Subj: Ancient Mayan City
Date: 5/16/00 5:45:35 AM Pacific Daylight Time
From: firstname.lastname@example.org (New Millennium)
Ancient Mayan City Discovered
May 14, 2000; 7:11 p.m. EDT
GUATEMALA CITY Guatemalan archaeologists have unearthed the initial
remains of what they believe to be a Mayan city as large as the
sprawling, majestic ruins of the country's famous Tikal site.
A team of national scientists uncovered the "El Pajaral" ruins in the
northern Guatemalan state of Peten late last week. The city is from the
post-classic period, and is between 670 to 800 years old, said Salvador
Lopez, who headed up the effort.
Lopez, who could not be reached for comment Sunday, told Guatemala
City's Siglo Veintiuno newspaper that it could take several years before
all of what El Pajaral has to offer is uncovered.
Tikal, 40 miles northwest of the new site, rivals other great Mayan ruin
sites such as Mexico's Chichen Itza and Honduras' Copan. It has
attracted international scientists and tourists for decades because of
its breathtaking temples some of which are more than 150 feet high.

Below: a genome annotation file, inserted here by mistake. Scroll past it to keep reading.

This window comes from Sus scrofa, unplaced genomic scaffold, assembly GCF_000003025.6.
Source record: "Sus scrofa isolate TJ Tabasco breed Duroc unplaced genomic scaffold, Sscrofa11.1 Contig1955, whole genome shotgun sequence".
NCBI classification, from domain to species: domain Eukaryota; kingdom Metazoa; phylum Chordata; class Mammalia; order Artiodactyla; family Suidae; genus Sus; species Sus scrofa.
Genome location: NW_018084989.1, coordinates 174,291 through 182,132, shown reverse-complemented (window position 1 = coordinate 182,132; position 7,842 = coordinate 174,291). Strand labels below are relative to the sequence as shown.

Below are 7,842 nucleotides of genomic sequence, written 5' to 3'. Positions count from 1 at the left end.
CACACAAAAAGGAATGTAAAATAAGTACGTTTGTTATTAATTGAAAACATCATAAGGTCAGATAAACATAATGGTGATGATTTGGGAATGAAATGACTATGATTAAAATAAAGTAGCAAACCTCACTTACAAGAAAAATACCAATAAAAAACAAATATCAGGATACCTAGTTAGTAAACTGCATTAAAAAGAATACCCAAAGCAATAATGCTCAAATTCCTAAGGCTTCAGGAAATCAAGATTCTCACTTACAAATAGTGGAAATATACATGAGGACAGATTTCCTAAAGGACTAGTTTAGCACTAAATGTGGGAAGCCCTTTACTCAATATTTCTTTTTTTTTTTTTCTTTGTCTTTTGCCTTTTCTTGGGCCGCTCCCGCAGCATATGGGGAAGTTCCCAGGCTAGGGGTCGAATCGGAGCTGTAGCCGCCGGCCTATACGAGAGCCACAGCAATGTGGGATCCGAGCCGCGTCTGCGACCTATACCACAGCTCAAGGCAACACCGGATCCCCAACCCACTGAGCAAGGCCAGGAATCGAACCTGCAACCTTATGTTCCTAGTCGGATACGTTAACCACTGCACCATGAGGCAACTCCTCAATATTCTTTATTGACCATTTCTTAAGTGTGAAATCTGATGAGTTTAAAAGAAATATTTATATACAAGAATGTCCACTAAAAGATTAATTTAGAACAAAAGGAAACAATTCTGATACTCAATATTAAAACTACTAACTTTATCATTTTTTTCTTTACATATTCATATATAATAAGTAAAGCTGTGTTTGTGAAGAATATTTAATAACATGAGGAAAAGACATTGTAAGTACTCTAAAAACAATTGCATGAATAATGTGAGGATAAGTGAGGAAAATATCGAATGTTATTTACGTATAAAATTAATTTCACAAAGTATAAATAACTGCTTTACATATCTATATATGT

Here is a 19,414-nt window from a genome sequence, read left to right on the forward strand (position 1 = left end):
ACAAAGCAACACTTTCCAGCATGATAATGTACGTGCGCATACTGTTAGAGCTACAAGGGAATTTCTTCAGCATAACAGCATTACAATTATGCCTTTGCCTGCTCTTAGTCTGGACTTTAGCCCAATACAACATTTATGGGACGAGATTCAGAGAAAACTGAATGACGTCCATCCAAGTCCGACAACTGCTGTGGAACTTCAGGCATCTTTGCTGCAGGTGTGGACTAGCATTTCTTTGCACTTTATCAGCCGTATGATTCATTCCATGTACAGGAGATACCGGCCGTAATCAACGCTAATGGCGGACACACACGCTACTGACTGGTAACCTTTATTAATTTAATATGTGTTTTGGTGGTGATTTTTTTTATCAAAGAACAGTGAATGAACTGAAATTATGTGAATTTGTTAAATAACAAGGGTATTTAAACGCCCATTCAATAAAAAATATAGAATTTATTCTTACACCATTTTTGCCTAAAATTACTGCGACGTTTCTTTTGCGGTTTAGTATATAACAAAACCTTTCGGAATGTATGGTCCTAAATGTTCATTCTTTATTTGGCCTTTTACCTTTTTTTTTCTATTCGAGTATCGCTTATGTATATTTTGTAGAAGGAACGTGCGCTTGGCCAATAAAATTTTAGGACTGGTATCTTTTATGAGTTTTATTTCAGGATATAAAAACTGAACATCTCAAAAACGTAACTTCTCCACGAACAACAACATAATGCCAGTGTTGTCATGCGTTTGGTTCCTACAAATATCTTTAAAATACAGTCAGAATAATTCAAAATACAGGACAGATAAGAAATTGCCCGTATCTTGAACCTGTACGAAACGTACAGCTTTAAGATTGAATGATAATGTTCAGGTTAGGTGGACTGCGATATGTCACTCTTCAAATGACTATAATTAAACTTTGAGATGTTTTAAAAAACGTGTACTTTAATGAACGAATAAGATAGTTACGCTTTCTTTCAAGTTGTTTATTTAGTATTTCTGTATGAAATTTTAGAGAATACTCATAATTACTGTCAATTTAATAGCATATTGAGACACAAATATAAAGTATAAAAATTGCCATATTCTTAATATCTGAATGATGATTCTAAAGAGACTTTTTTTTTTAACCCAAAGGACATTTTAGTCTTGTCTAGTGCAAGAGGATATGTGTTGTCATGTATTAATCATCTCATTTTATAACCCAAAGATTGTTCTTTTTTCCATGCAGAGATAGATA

But Lopez said preliminary research has revealed that El Pajaral may
contain ceremonial temples and other structures taller than Tikal's.
Though their work has been slowed by the start of the rainy season,
Lopez said his team already has discovered two imposing ceremonial
plazas and 13 buildings nearly 25 feet high, only three of which remain
American archaeologist Ian Graham started excavating El Pajaral in the
1970s. But his work was limited because he did not have the backing of
Guatemalan authorities, denying him access to decades of research, Lopez
That research, Lopez said, enabled his team to uncover the new city,
whose buildings are buried under centuries of dirt and brush.
The excavation area, in dense mountain forest near the municipality of
La Libertad, 130 miles northeast of Guatemala City, was extremely
difficult to excavate because of its altitude, Lopez said.